This (online) seminar series intends to explore change and resilience in ancient individuals and societies. Transitions, transformations and mutations can be detected in all spheres of activity and thought, including political systems, social structures, religious beliefs, philosophical thought, economic patterns, and cultural trends. But change often creates discomfort and resistance, more often than not, increases suffering. For an individual or society to emerge successfully from transformation, the ability to rebound, absorb, and adapt is key. In this seminar series, we are interested, therefore, in not only exploring how change was perceived and rationalised by ancient individuals and societies, but also how these individuals and societies understood and cultivated resilience in the face of transformation, distress, and adversity.
Possible questions include, but are not limited to:
How did ancient individuals perceive and rationalise change? (e.g. What kinds of changes were observed and spoken about? What models of change did they construct? What was thought to cause or prevent change?)
What were the effects of change on human behaviour and society? Was change viewed positively, negatively, or neutrally?
How can researchers measure real and long-lasting change in antiquity, if sometimes even big political shifts did not have an immediate effect on society?
How did ancient individuals attempt (or not) to handle and adapt to change, offset negative consequences of transformation, and plan for the future?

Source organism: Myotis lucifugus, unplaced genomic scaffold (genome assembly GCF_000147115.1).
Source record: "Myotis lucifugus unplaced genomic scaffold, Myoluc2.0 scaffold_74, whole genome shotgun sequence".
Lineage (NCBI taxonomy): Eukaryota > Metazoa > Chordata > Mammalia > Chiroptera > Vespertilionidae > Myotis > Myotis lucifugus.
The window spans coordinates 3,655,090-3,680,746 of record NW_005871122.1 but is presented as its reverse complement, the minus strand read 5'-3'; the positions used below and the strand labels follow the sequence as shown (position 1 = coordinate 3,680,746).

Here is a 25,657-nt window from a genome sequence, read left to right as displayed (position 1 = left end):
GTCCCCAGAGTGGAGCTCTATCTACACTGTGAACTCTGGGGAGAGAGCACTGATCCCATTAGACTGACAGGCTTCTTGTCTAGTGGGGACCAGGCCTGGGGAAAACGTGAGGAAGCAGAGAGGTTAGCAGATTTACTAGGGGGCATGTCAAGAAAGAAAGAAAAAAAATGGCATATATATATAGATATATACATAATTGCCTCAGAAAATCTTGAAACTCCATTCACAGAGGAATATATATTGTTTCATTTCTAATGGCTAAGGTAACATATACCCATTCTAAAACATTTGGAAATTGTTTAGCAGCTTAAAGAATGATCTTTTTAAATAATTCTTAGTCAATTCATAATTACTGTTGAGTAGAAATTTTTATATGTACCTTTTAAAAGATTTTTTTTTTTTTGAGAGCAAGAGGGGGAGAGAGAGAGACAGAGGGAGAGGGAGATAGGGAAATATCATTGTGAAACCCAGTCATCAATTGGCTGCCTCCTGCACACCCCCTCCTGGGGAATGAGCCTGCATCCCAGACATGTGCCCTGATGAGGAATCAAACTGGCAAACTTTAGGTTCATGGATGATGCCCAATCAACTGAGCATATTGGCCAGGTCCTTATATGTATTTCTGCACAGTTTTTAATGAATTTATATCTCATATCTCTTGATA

What created/creates a resilient individual or society? How do we cultivate resilience? To what extent can ancient responses to change and strategies of resilience help us answer these questions and promote resilience in the modern world?
We encourage responses from a diverse range of methodological perspectives and historical periods, from pre-history to late antiquity, from historiography, philosophy and literature to documentary and material evidence, and across a wide cultural and geographical scope.
The planned format of this seminar series is to divide the contributions into three or four pairs of papers (each paper will be c. 25 minutes in length). Each pair will be given back-to-back in one online seminar session (via Zoom) with an opportunity for discussion at the end. The seminars will begin in April 2021, run monthly throughout the course of the spring and summer, and will conclude with a Roundtable. Dates and times tbc.
We invite abstracts of max. 300 words for papers of about 25 minutes in length from PhD students and researchers at any career stage. Please submit your abstract by Friday 15th January 2021 to either of the organisers by email (Emma Nicholson, email@example.com or Irene Salvo, I.Salvo@exeter.ac.uk).
All the best,